DOLBY: So when I play live, I have some brand new devices with me. But I also have antique devices, like signal generators from the U.S. Air Force and oscilloscope from the Royal Navy, which I have retrofitted. So I can actually include them in part of my setup. Because it's a lot more satisfying, you know, to use like a huge brass dial to open and close a filter cutoff, than it is to use one of these little knobs and sliders on these new devices.


DOLBY: So when I play live, I'm layering, and I have a head-mounted camera on my headphones and behind me a big video screen. And I have a live VJ who's doing a mix of security cameras dotted around my kit. So people can see me layering this stuff, and they've described it as sort of watching somebody pull a rabbit out of a hat. They find it really fascinating.

SEABROOK: Could you sort of do for me, say okay, this thing over here, it does this and play it a little bit, and then say...

DOLBY: Yeah, yeah. I can actually build a track for you, if you like.

SEABROOK: That'd be great.

DOLBY: Yeah, okay. So I'll start with something like a shaker here. And then I can add sounds in.


DOLBY: And then I can pop the thing into record, and that means that anything I record will become part of the sequence. So you know, I can then add layers on top. So I'm going to put in some drums now.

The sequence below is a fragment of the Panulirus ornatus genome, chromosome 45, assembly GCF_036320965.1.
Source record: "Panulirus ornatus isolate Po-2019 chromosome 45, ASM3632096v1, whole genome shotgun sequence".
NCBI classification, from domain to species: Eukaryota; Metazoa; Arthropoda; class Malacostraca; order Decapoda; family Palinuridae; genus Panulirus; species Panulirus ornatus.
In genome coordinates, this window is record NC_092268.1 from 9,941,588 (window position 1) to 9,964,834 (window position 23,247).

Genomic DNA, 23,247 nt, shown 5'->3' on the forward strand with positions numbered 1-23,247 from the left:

DOLBY: I move on to a musical stand.


DOLBY: So now it'll become part of a loop, and I move on to a bass.


DOLBY: And once the whole group is going, and I've got it the way I want it, I can move on into the song.


DOLBY: And sing a song over the top of it. I'm going to start with a trombone part.


DOLBY: Etcetera.

SEABROOK: Wow, that's fun.

DOLBY: So it's like - you know, I mean, when I'm writing, I jam with this stuff. You know, I just find a bunch of sound stuff I like, and I'll just loop it around for hours, you know. And lyrics pop into my head, you know. I'll just jot them down on a piece of paper, and slice it or build songs that way.